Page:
My wife and I are just back from the Camden Conference. This year’s topic was “Russia Resurgent." With Russia’s aggressive support of rebels in Eastern Ukraine and its earlier annexation of the Ukrainian Crimea, the topic could not have been more timely. Reflecting this, all three Conference venues: the Camden Opera House, the Strand in Rockland, and the University of Maine’s Hutchinson Center in Belfast were sold out, over 900 attendees in all — quite remarkable for a cold and snowy February weekend in Midcoast Maine.

More remarkable is the Conference’s ability to attract experts from all over the world. Well-known Russia scholars and experts from the United States included Matthew Rojansky, the director of the Kennan Institute at Princeton, Nina Tumarkin, professor of Russian History at Wellesley, Thomas Graham, a Senior Fellow at Yale and managing director of Kissinger Associates, and Steven Pifer, former US Ambassador to Ukraine.

In addition, two prominent Russian policy experts from Moscow provided differing assessments of “the real Russia," a German expert from Brookings provided a perspective from the leading European power involved with Russia, and the current Bulgarian Ambassador to the United States related lessons of the transition from Soviet Satellite to EU member.

These were a particularly accomplished set of participants — all with strong views, strongly stated. This made for lively discussion. The Conference format of individual presentations followed by moderated small group discussion with audience questioning served to highlight significant areas of both consensus and differences. There was challenge for the moderator, Nicholas Burns, in all this, but Ambassador Burns, now at the Kennedy School and a dedicated “Camdenite” is a master at sharpening questions and making sure everyone is heard from.

So what did I learn in all this? First, I got a much better sense of how ordinary Russians view the conflict with Ukraine and how they view their leader, Vladimir Putin. Putin has extraordinary support — his approval rating is something over 80 percent, even in the face of significant damage to the Russian economy from falling oil prices and Putin’s reluctance to embrace needed economic reforms.

Putin’s appeal to traditional “greater Russia” themes strikes a strong patriotic chord with most Russians. The links of Ukraine and Russia go all the way back to Russia’s founding. Many Russian leaders, including Nikita Khrushchev, have come from the Ukraine. Even though many Ukrainians today are looking westward for their future, many Russians view Ukraine as part of Russia’s core. They will not go gently into the night.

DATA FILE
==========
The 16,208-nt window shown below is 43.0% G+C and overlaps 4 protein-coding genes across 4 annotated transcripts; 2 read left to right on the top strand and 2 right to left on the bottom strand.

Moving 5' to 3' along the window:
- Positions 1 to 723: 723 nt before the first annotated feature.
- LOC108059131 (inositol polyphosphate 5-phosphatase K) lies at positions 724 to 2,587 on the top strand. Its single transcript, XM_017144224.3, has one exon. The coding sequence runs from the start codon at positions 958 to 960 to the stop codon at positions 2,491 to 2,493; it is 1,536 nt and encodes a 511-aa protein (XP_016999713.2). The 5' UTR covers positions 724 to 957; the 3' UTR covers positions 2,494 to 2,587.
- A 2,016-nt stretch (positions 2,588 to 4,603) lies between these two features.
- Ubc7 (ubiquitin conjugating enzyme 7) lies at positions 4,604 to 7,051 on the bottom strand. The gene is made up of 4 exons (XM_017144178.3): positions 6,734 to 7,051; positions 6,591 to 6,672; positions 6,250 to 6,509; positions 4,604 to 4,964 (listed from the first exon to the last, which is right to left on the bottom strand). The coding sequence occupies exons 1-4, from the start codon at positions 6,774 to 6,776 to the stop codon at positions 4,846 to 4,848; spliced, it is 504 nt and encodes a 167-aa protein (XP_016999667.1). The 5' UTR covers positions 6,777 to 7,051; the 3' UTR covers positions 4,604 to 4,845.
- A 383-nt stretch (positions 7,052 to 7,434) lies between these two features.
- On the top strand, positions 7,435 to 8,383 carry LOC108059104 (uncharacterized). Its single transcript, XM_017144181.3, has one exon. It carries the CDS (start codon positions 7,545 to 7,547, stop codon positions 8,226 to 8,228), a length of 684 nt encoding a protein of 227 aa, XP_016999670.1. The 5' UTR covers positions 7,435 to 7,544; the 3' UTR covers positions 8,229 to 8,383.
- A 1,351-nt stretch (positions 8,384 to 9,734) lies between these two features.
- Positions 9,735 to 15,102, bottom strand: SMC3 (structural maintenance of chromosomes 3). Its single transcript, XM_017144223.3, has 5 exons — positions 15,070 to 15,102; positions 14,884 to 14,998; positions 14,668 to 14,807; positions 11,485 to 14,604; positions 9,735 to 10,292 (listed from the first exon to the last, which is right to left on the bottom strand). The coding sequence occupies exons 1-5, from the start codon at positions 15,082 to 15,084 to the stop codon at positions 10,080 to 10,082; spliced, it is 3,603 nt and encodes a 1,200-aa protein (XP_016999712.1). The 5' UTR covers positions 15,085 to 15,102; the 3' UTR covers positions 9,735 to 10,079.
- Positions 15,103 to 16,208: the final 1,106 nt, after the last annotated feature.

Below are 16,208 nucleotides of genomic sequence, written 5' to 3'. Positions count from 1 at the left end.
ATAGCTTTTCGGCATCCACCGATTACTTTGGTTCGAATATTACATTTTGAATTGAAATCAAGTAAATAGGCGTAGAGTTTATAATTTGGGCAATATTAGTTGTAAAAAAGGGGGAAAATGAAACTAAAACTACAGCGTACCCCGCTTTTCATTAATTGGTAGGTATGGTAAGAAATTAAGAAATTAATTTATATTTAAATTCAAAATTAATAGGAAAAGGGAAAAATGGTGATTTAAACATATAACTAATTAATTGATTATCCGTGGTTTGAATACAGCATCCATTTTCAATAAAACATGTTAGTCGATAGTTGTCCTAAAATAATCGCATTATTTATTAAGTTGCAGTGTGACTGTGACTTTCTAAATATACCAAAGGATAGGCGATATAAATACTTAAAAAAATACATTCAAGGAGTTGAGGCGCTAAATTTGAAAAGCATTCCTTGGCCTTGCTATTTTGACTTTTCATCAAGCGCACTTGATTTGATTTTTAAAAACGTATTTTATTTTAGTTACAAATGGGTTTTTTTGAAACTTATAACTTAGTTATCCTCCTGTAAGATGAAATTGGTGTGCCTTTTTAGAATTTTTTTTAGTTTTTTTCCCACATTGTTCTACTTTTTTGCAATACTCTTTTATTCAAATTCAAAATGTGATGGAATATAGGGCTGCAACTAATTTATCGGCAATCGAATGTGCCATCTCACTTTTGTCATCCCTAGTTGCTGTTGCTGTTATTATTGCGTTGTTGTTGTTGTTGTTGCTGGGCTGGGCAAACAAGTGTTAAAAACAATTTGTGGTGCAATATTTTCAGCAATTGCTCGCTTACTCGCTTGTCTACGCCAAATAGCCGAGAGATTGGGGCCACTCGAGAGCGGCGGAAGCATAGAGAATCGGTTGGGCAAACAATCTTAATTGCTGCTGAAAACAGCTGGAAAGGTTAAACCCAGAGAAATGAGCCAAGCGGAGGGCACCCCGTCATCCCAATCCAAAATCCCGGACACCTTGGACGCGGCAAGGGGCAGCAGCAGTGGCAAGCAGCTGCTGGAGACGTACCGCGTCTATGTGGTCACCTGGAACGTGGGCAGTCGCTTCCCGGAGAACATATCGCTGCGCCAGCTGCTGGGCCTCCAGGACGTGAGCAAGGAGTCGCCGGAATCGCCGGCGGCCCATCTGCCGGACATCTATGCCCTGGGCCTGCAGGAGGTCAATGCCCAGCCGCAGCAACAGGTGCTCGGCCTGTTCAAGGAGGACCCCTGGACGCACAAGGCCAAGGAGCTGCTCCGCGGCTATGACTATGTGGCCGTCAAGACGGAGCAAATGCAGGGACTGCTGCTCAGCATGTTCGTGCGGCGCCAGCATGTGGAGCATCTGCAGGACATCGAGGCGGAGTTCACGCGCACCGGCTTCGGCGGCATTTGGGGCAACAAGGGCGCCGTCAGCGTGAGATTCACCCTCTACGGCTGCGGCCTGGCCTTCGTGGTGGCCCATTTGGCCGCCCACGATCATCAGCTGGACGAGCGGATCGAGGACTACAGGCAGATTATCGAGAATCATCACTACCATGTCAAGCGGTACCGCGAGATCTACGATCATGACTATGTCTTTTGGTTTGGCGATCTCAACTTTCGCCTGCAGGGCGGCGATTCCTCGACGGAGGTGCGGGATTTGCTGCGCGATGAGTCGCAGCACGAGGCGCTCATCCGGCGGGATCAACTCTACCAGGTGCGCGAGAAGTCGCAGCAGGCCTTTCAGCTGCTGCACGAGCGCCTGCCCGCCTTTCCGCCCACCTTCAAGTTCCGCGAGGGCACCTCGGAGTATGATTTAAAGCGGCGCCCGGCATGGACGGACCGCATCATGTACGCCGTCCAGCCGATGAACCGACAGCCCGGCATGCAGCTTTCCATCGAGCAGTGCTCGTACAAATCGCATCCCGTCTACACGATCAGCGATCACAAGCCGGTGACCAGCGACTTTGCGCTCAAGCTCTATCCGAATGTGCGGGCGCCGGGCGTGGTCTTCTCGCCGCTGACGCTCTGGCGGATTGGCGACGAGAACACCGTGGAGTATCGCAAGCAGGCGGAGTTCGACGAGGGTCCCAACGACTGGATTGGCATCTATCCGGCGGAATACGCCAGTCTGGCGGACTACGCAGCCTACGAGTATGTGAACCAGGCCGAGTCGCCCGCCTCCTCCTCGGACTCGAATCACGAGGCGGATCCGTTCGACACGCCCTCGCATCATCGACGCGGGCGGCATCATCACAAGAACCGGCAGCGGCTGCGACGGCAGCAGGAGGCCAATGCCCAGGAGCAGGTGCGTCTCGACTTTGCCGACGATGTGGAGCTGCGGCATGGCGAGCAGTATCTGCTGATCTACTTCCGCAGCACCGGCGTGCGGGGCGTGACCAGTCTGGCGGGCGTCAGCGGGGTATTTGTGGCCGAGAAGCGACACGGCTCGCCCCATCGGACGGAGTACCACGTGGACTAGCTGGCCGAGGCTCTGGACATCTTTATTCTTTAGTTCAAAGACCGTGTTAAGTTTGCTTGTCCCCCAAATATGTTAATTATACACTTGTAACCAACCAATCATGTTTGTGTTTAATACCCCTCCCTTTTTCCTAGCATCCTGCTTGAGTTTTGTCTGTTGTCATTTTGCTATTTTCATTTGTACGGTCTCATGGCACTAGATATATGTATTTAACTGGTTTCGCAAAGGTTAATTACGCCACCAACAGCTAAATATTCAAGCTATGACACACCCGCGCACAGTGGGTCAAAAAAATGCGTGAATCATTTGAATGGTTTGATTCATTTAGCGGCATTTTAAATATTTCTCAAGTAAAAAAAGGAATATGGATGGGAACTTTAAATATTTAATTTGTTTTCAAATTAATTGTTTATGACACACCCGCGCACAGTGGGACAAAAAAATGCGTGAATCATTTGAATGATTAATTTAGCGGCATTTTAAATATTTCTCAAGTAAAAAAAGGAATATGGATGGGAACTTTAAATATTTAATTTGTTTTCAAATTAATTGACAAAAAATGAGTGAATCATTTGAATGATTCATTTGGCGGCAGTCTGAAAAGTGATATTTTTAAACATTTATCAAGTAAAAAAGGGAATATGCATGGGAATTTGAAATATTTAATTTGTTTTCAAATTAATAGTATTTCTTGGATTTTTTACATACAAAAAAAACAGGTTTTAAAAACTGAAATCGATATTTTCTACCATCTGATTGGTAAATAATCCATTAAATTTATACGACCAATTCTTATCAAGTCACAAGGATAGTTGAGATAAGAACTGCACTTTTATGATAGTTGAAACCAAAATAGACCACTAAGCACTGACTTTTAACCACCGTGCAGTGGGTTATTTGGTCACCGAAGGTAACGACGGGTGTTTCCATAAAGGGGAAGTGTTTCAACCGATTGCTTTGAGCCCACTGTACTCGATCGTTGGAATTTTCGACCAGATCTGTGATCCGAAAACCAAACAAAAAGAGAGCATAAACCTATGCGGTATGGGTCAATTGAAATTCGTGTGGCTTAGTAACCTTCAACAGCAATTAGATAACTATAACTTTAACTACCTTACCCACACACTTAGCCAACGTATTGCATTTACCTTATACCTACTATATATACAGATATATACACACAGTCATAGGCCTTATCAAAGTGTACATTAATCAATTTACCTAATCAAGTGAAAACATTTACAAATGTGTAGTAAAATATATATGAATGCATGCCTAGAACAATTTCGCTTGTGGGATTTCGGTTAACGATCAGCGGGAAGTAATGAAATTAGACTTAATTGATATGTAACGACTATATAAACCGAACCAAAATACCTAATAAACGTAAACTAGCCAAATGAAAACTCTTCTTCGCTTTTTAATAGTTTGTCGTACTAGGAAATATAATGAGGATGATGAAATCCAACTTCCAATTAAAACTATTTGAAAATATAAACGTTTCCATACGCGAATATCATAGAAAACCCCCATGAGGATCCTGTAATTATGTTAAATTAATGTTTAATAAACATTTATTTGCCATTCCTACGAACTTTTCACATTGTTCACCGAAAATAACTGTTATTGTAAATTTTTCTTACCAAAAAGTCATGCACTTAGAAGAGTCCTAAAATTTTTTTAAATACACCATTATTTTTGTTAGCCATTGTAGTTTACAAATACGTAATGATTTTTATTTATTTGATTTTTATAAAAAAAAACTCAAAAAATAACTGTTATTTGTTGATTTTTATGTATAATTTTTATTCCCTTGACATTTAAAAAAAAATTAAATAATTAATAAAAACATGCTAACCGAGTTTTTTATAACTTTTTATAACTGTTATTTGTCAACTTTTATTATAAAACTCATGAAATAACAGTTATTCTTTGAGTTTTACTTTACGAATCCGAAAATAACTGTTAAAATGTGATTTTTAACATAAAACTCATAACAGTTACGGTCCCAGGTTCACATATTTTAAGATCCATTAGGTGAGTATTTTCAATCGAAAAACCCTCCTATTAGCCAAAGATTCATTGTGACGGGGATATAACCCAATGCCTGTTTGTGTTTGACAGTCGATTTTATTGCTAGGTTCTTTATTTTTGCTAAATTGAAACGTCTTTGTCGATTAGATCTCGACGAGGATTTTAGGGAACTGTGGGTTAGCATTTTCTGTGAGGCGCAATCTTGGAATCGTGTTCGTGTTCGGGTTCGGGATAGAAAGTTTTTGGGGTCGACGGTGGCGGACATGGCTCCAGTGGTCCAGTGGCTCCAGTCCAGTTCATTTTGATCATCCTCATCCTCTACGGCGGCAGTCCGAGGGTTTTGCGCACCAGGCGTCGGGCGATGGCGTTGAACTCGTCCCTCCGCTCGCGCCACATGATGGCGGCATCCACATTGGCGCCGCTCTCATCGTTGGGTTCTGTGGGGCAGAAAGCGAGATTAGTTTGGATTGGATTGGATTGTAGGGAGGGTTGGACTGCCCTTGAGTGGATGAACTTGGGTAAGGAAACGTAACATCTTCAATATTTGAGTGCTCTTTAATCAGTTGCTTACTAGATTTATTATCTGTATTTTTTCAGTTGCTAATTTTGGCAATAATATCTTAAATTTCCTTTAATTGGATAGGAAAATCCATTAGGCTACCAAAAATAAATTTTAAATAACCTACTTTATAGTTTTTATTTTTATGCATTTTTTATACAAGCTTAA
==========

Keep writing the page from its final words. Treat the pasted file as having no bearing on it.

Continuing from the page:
Second, Ukraine desperately needs to address its own economic and political weakness, in essence to show that it can be a viable independent state. In many ways the country has squandered the opportunity of its “Orange Revolution," now more than 10 years old. Corruption is endemic and the economy is in shambles, largely because there has not been sufficient political will to address these issues.

A third area of lengthy discussion dealt with the role of the West in countering the aggressive politics of President Putin. One revealing comment on this issue came from Matt Rojansky who said, “Obama believes in rules, Putin believes in actions." Since the West has explicitly said it will not resort to force to settle the Ukrainian situation, Putin feels free to strengthen military support of the pro-Russian rebels in the East, if only to continue to de-stabilize the current Ukrainian government. Continued unrest may be all the end-game here that Putin needs.

A fundamental question then is “should the West provide significant arms and equipment to Ukraine." On this there is disagreement. Ambassador Pifer is in the “provide arms” camp on the grounds that we need to make it harder on Putin to support the rebels. This argument runs to the fact that Putin is confronted with significant internal economic problems. Making his task more difficult in Ukraine could cause him pause. Many others cautioned that such actions would simply play into Putin’s hands by strengthening his rationale that the West was behind the “illegal revolution” in Ukraine.

What will happen in Ukraine still is a question mark. The best that can be hoped for is an enduring cease fire. Thomas Graham from the Kissinger Group offered what seemed to me to be the best advice for the future Western policy. He suggested that Russia is a declining power that will eventually be forced to reconcile its diminished position in the world. The West should not overreact to Ukraine but should continue to work with Germany and the EU to keep consistent but moderate sanctions in place. As long as Russia does not try to destabilize any other European countries, the West should let the situation in the Ukraine play out — without escalating militarily, but with continued economic support if the Ukrainian government shows the political will to address its significant issues.

Ron Bancroft is a resident of Cumberland and longtime Conference attendee.